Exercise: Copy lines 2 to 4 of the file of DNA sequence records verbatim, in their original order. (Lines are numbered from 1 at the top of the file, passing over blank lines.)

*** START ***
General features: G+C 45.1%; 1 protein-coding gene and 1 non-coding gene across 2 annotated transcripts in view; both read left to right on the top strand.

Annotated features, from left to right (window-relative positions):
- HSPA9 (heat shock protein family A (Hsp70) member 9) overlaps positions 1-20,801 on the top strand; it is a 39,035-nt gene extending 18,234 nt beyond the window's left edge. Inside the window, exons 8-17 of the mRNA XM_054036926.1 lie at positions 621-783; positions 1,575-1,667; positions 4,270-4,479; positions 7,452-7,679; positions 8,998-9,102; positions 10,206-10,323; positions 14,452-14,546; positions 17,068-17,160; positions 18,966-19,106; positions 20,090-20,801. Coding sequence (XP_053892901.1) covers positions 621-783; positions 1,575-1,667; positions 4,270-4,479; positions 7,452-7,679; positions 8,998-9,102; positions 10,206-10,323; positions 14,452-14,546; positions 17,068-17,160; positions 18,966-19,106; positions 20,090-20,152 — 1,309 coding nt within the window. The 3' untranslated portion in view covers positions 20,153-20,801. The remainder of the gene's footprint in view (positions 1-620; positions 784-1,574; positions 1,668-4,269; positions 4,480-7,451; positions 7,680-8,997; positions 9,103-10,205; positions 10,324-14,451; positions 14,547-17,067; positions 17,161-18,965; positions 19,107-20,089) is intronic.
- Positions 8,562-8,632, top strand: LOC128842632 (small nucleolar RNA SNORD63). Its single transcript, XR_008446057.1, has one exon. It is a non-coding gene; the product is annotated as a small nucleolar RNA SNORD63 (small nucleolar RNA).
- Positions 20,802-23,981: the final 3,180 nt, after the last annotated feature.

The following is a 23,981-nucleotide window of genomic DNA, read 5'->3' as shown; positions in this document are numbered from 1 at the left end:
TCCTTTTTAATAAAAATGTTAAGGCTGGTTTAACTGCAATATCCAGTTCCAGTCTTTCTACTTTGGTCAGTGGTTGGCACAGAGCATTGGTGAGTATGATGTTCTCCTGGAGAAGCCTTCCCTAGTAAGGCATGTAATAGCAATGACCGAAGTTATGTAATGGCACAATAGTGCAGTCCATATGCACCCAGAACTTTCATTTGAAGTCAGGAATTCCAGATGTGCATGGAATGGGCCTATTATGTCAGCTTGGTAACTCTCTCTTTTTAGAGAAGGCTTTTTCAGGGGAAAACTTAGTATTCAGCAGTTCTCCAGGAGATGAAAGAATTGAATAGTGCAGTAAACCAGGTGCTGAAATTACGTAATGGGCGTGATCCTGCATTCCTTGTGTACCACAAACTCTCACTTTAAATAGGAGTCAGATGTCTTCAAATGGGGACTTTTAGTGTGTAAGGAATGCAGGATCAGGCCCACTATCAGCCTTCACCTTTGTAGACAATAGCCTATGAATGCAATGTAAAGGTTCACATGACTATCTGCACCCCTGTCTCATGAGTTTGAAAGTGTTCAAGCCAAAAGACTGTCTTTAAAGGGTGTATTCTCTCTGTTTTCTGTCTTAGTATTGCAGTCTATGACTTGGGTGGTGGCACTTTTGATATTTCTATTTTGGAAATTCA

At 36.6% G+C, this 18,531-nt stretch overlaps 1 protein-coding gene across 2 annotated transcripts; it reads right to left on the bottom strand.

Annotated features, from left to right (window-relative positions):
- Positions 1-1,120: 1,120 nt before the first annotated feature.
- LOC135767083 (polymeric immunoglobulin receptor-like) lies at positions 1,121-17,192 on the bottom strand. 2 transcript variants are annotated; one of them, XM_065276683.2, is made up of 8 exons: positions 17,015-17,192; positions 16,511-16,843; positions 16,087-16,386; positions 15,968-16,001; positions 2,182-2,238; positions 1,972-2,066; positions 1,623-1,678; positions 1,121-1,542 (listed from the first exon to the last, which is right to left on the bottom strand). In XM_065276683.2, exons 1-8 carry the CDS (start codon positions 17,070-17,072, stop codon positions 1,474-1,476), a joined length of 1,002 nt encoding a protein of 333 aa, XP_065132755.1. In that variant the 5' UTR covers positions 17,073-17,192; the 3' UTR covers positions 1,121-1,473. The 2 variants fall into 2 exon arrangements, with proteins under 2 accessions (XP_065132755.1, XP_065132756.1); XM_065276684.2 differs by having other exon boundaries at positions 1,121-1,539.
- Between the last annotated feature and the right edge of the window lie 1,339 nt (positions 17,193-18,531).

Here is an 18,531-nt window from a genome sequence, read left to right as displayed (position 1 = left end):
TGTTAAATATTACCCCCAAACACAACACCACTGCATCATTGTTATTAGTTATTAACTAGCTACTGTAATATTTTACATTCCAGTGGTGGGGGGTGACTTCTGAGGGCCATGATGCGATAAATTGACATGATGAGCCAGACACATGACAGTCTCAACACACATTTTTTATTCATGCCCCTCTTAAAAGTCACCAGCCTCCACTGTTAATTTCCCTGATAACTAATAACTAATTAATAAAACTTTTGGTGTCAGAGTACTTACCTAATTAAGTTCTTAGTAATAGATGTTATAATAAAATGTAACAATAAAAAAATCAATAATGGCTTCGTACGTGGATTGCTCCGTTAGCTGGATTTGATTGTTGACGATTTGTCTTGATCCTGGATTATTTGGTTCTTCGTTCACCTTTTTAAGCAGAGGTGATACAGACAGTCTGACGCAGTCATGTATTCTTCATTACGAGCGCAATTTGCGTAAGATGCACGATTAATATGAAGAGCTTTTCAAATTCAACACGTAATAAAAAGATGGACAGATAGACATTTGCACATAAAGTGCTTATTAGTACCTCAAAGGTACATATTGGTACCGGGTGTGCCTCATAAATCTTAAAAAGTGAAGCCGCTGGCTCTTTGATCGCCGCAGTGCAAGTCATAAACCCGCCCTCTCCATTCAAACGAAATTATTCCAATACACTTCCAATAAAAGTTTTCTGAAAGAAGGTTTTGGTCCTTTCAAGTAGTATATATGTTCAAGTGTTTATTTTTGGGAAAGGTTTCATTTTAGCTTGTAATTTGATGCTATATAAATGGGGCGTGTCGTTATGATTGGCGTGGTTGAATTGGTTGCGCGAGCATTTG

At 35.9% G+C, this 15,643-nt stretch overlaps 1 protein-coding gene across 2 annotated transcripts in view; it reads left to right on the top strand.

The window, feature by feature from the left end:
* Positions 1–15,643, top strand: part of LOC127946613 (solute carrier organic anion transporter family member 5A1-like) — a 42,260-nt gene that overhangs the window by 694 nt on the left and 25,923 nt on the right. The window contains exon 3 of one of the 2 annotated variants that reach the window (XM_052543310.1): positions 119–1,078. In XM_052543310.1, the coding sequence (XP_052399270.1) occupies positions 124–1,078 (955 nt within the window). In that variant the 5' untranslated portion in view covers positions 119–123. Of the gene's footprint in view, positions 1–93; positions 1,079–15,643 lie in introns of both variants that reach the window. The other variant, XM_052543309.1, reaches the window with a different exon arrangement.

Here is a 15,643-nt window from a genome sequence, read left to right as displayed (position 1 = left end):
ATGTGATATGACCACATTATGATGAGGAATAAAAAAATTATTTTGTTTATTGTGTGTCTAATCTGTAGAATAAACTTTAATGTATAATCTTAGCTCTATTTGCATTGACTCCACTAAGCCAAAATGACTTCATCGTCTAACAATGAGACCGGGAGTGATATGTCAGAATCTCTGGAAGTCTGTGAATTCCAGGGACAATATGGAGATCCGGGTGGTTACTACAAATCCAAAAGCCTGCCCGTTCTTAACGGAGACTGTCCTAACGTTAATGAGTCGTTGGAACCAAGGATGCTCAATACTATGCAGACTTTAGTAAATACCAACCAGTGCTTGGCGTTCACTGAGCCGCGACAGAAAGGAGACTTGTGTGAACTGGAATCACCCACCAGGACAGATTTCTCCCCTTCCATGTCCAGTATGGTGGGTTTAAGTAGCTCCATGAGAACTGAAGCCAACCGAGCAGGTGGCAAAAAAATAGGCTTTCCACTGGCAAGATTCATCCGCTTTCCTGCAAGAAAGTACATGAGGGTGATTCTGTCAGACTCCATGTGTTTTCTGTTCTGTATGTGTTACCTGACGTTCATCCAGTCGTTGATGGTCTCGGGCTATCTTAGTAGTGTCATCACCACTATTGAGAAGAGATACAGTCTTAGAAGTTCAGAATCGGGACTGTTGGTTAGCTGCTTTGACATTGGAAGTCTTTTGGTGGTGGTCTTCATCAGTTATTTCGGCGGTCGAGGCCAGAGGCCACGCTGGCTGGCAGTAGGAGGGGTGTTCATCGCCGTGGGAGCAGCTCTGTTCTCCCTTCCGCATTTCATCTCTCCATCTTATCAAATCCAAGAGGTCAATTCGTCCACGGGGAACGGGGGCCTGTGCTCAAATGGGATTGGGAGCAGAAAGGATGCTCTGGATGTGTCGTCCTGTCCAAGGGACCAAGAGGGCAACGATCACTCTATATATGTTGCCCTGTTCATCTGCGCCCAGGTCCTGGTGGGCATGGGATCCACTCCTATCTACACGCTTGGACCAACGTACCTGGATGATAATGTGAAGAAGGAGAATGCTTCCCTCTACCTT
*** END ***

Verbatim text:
Annotated features, from left to right (window-relative positions):
- HSPA9 (heat shock protein family A (Hsp70) member 9) overlaps positions 1-20,801 on the top strand; it is a 39,035-nt gene extending 18,234 nt beyond the window's left edge. Inside the window, exons 8-17 of the mRNA XM_054036926.1 lie at positions 621-783; positions 1,575-1,667; positions 4,270-4,479; positions 7,452-7,679; positions 8,998-9,102; positions 10,206-10,323; positions 14,452-14,546; positions 17,068-17,160; positions 18,966-19,106; positions 20,090-20,801. Coding sequence (XP_053892901.1) covers positions 621-783; positions 1,575-1,667; positions 4,270-4,479; positions 7,452-7,679; positions 8,998-9,102; positions 10,206-10,323; positions 14,452-14,546; positions 17,068-17,160; positions 18,966-19,106; positions 20,090-20,152 — 1,309 coding nt within the window. The 3' untranslated portion in view covers positions 20,153-20,801. The remainder of the gene's footprint in view (positions 1-620; positions 784-1,574; positions 1,668-4,269; positions 4,480-7,451; positions 7,680-8,997; positions 9,103-10,205; positions 10,324-14,451; positions 14,547-17,067; positions 17,161-18,965; positions 19,107-20,089) is intronic.
- Positions 8,562-8,632, top strand: LOC128842632 (small nucleolar RNA SNORD63). Its single transcript, XR_008446057.1, has one exon. It is a non-coding gene; the product is annotated as a small nucleolar RNA SNORD63 (small nucleolar RNA).